“No,” said I, “but I know a little Welsh.”

“Ynys Fon!” said the man. “Yes, I have been in Anglesey more times than I can tell.”

“Do you know Hugh Pritchard,” said I, “who lives at Pentraeth Coch?”

“I know him well,” said the man, “and an honest fellow he is.”

“And Mr Bos?” said I.

“What Bos?” said he. “Do you mean a lusty, red-faced man in top-boots and grey coat?”

“That’s he,” said I.

“He’s a clever one,” said the man. “I suppose by your knowing these people you are a drover or a horse-dealer. Yes,” said he, turning half-round in his saddle and looking at me, “you are a horse-dealer. I remember you well now, and once sold a horse to you at Chelmsford.”

“I am no horse-dealer,” said I, “nor did I ever buy a horse at Chelmsford. I see you have been about England. Have you ever been in Norfolk or Suffolk?”

“No,” said the man, “but I know something of Suffolk. I have an uncle there.”

“Whereabouts in Suffolk?” said I.

“At a place called — ” said the man.

“In what line of business?” said I.

“In none at all; he is a clergyman.”

“Shall I tell you his name?” said I.

“It is not likely you should know his name,” said the man.

“Nevertheless,” said I, “I will tell it you — his name was — ”

“Well,” said the man, “sure enough that is his name.”

“It was his name,” said I, “but I am sorry to tell you he is no more. To-day is Saturday. He died last Tuesday week and was probably buried last Monday. An excellent man was Dr. H. O. A credit to his country and to his order.”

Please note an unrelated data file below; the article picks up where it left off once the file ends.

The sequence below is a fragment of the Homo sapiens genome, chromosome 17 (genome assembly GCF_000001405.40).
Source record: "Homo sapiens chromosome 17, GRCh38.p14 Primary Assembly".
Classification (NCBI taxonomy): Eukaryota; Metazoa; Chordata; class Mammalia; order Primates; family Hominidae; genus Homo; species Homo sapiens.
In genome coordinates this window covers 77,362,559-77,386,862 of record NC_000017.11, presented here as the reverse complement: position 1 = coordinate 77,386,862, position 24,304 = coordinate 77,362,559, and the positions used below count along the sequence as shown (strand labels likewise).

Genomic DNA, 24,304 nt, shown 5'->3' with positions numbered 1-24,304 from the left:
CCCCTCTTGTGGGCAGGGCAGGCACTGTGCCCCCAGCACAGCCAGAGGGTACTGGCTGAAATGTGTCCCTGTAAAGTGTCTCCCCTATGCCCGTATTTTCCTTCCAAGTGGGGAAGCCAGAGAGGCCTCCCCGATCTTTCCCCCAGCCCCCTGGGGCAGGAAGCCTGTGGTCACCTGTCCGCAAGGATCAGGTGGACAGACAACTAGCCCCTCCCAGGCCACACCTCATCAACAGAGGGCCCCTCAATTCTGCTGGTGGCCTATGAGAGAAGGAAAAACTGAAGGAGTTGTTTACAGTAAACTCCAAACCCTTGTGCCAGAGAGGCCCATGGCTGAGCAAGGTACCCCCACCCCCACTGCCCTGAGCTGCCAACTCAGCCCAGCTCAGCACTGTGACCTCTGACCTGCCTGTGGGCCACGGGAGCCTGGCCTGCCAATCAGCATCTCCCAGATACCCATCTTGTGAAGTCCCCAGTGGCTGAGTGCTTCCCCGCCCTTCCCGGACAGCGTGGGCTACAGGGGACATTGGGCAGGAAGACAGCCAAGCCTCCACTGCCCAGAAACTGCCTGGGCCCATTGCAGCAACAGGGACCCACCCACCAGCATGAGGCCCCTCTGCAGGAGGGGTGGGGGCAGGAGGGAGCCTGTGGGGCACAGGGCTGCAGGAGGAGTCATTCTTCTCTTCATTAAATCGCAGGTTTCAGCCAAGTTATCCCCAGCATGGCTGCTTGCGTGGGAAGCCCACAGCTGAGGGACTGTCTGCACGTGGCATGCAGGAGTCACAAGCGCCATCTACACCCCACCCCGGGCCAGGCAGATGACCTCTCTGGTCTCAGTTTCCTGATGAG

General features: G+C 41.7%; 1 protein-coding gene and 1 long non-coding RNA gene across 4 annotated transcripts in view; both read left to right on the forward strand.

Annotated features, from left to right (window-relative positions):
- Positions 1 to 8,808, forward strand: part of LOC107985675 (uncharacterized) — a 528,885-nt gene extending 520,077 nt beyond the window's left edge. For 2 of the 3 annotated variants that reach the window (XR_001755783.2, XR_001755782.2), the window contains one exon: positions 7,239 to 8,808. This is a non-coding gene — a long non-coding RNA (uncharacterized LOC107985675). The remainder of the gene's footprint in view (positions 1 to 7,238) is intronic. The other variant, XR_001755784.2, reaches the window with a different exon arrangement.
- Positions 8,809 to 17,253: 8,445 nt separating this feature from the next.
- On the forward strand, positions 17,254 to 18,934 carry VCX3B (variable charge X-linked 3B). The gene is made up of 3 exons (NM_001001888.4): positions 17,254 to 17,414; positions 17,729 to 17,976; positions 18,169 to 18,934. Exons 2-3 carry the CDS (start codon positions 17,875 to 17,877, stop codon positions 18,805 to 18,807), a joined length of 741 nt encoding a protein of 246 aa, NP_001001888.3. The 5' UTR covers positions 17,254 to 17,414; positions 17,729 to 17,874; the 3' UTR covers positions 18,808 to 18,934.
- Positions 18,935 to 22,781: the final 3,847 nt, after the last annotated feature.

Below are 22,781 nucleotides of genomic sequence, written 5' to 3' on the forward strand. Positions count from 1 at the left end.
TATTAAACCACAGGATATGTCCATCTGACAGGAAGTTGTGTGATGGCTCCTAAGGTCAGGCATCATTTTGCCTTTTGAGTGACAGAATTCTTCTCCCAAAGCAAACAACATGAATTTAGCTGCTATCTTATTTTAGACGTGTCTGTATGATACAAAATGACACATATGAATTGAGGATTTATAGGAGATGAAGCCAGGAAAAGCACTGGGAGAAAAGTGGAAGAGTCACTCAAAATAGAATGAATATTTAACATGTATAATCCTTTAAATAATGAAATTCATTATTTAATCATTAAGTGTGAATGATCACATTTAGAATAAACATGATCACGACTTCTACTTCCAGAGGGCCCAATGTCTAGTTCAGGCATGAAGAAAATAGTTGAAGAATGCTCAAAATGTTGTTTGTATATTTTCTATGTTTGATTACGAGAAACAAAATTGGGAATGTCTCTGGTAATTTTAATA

The man was silent for some time and then said with a softer voice and a very different manner from that he had used before, “I never saw him but once, and that was more than twenty years ago — but I have heard say that he was an excellent man — I see, sir, that you are a clergyman.”

“I am no clergyman,” said I, “but I knew your uncle and prized him. What was his native place?”

“Corwen,” said the man, then taking out his handkerchief he wiped his eyes, and said with a faltering voice: “This will be heavy news there.”

We were now past the monastery, and bidding him farewell I descended to the canal, and returned home by its bank, whilst the Welsh drover, the nephew of the learned, eloquent and exemplary Welsh doctor, pursued with his servant and animals his way by the high road to Llangollen.

Many sons of Welsh yeomen brought up to the Church have become ornaments of it in distant Saxon land, but few, very few, have by learning, eloquence and Christian virtues reflected so much lustre upon it as Hugh O— of Corwen.

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Last updated Wednesday, March 12, 2014 at 14:50